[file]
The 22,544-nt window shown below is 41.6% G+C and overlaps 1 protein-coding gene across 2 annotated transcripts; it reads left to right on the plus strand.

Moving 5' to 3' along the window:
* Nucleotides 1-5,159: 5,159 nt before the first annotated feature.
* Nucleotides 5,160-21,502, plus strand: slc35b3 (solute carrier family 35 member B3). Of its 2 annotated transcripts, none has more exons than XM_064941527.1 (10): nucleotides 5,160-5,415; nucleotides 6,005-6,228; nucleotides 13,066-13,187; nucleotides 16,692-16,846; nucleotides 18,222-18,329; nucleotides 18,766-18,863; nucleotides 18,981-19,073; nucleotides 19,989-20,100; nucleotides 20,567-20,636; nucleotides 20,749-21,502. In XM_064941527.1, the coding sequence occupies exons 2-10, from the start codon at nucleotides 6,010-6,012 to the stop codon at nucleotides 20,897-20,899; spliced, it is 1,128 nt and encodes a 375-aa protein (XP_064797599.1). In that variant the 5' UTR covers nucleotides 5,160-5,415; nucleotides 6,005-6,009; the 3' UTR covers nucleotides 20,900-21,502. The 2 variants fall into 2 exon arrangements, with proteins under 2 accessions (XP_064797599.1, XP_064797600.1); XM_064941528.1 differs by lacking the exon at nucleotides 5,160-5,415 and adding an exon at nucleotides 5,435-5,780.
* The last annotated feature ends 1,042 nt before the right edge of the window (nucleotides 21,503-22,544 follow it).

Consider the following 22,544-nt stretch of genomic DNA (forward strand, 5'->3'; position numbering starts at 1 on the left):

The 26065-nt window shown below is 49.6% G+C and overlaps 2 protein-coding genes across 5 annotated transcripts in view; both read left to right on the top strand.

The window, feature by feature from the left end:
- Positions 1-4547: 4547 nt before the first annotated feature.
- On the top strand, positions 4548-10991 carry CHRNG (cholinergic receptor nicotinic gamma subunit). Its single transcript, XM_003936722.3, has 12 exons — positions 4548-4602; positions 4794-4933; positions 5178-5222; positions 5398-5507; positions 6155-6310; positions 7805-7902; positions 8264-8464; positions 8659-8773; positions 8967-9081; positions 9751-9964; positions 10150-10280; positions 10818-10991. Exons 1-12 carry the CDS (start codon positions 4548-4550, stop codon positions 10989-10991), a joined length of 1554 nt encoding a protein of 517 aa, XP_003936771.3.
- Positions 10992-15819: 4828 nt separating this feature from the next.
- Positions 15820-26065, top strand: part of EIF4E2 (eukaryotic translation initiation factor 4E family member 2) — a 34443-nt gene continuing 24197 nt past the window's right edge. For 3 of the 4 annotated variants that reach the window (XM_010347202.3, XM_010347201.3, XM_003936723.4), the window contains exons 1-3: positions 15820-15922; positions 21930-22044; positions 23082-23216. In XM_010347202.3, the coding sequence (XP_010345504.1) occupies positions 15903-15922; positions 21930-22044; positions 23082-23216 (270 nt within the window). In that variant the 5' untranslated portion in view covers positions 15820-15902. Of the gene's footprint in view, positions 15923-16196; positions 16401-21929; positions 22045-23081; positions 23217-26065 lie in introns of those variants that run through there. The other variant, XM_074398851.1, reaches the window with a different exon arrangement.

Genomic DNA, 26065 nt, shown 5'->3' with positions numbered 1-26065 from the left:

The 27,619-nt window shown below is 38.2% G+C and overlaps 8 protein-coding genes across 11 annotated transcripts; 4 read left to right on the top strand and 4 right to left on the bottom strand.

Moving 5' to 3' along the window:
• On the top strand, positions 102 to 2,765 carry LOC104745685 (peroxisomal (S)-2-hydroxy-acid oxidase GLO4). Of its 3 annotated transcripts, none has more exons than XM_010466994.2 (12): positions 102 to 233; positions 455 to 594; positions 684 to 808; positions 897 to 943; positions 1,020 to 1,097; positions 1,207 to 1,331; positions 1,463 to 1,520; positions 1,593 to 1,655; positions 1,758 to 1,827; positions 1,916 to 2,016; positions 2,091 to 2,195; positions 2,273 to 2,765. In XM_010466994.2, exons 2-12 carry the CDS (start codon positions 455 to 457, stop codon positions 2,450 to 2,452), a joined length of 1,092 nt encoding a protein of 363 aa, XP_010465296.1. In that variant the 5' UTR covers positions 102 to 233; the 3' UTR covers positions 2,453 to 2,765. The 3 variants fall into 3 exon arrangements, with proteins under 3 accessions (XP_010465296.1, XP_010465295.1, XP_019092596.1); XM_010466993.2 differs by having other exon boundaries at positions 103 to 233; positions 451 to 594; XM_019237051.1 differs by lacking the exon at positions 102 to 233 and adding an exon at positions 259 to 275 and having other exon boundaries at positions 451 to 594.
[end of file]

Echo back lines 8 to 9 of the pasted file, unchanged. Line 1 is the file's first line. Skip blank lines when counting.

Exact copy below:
The window, feature by feature from the left end:
- Positions 1-4547: 4547 nt before the first annotated feature.